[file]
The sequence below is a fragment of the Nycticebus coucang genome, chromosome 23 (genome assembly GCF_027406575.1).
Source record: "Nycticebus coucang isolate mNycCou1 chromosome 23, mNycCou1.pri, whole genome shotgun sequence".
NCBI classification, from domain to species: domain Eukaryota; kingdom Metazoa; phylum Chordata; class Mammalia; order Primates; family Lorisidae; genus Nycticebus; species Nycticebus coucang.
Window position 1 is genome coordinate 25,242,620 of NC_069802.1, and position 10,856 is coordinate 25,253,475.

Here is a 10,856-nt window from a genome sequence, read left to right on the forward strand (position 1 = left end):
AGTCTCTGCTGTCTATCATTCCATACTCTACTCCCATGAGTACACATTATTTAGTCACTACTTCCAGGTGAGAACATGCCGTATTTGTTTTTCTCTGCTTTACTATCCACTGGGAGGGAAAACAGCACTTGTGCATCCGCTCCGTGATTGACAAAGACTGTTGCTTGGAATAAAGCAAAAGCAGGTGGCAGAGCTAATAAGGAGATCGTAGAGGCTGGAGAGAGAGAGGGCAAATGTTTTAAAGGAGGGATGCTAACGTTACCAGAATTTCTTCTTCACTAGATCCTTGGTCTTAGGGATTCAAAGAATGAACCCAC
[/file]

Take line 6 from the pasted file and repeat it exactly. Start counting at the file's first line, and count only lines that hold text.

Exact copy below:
AGTCTCTGCTGTCTATCATTCCATACTCTACTCCCATGAGTACACATTATTTAGTCACTACTTCCAGGTGAGAACATGCCGTATTTGTTTTTCTCTGCTTTACTATCCACTGGGAGGGAAAACAGCACTTGTGCATCCGCTCCGTGATTGACAAAGACTGTTGCTTGGAATAAAGCAAAAGCAGGTGGCAGAGCTAATAAGGAGATCGTAGAGGCTGGAGAGAGAGAGGGCAAATGTTTTAAAGGAGGGATGCTAACGTTACCAGAATTTCTTCTTCACTAGATCCTTGGTCTTAGGGATTCAAAGAATGAACCCAC